Amarnath Yatra: Centre intensifies security arrangements for pilgrimage, even as Hizbul Mujahideen video denies threat to pilgrims

On Tuesday, the Union home ministry indicated that it would directly oversee security arrangements for the annual Amarnath Yatra this year, the first time in almost a decade that it's doing so. This decision by the Ministry of Home Affairs came after Defence Minister Nirmala Sitharaman and Chief of Army Staff General Bipin Rawat visited Kashmir to review security arrangements for the pilgrimage, which starts on 28 June.

As of now, 211,994 pilgrims have registered for the Yatra this year, Jammu and Kashmir governor NN Vohra was informed by officials of the shrine board on Tuesday. "Registration is being conducted since 1 March this year, and yatris can visit 440 designated branches of Punjab National Bank, J&K Bank and YES Bank located in 32 states and Union Territories across the country," a statement issued by the Raj Bhavan in Srinagar said.

Security personnel wearing camera-equipped helmets ahead of the Amarnath Yatra. PTI

Security personnel wearing camera-equipped helmets ahead of the Amarnath Yatra. PTI

The 60-day-long Amarnath Yatra is being carried out under heavy security deployment and the MHA is unwilling to let the state government handle the responsibility of ensuring security. In July last year, militants had allegedly attacked a bus carrying pilgrims in Anantnag. Seven persons were killed, six of them women, while 19 persons were injured. However, the bus was travelling late in the evening, against the advisory issued by the local police.

This year, as many as 213 additional companies of paramilitary forces have been deployed to secure the nearly 400-kilometre yatra route, which starts in Jammu and moves on to the two base camps of Baltal and south Kashmir's Pahalgam. Furthermore, quick reaction teams of the Indian Army and CRPF, in addition to the Jammu and Kashmir Police, will also be deployed throughout the route.

Director General of Police SP Vaid said the security arrangements for the yatra are foolproof and a top priority for the police. "The Centre has provided us with the additional forces we asked for," he said.

The police had earlier said militants were preparing for an attack on the 36-kilometre-long trek of the Yatra. However, the Hizbul Mujahideen later said the claims were "baseless". Riyaz Naikoo, commander of the Hizbul Mujahideen, said he invited Hindu pilgrims to perform their annual Yatra.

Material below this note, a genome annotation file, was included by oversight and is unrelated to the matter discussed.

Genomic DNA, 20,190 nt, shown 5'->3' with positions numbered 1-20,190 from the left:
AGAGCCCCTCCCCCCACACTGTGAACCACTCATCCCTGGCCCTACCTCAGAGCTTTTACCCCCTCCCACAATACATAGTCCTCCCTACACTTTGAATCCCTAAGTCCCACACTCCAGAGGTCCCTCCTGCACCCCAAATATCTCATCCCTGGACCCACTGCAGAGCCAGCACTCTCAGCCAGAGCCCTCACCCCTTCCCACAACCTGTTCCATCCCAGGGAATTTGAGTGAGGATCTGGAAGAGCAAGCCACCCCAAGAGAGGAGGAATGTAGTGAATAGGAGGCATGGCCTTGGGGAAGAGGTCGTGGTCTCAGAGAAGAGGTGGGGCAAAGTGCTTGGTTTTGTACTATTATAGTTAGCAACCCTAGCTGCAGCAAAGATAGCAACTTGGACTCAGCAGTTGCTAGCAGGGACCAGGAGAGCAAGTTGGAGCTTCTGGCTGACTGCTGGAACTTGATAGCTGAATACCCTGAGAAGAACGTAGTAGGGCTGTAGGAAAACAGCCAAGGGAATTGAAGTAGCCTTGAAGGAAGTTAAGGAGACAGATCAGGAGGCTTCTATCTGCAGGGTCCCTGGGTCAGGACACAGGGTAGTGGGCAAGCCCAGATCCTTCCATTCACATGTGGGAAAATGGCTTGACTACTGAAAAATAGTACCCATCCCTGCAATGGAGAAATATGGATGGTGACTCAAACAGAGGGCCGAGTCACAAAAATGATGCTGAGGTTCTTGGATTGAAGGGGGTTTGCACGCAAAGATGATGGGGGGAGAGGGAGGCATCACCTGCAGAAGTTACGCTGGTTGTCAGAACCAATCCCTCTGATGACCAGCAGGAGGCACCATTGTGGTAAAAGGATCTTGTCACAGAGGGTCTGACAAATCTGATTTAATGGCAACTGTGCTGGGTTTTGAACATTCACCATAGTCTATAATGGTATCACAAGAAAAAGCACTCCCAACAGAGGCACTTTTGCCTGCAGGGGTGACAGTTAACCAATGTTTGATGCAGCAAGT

In an audio clip which Firstpost hasn't been able to independently verify, Naikoo could be heard saying the police and government's claims that security has been heightened because militants are planning to attack the yatra is absolutely wrong and baseless. "We have no plan to attack the Amarnath Yatra, and we will never attack the Amarnath yatris, as they come to perform their religious rites. We have never attacked them in the past and we don't have any enmity with them," he said.

"But we want to tell Amarnath yatris that you have no threat from us. You visit without security. You are our guests, but do not try to interfere in the Kashmir issue," he added.

For decades, the pilgrimage was undertaken by a few thousand people, most of them sadhus and Kashmiri Pandits, but after insurgency erupted in the Kashmir Valley in the early 1990s, the number of pilgrims visiting the shrine saw an increase. In 2010, over six lakh yatris made the trek. Last year, 2.6 lakh pilgrims offered their prayers at the shrine. The duration of the Yatra has also changed over time.

The first batch of pilgrims will leave from Jammu on Wednesday. Around 40,000 security personnel from the Jammu and Kashmir Police, paramilitary forces, National Disaster Response Force and the Indian Army have been deployed.

Last year's attack was the second time the yatra was targeted by militants, and the first time in 15 years. The previous such incident took place in 2001, when 13 people, including three women and two police officers, were killed after a militant hurled two grenades at the Nunwan camp on the way to the Amarnath shrine.

This year, all roads leading to the base camps are dotted with soldiers. It is almost impossible not to notice the soldiers' presence, leading up from the Jawahar tunnel to the two base camps, one each in south and central Kashmir.


Updated Date: Jun 27, 2018 08:58 AM

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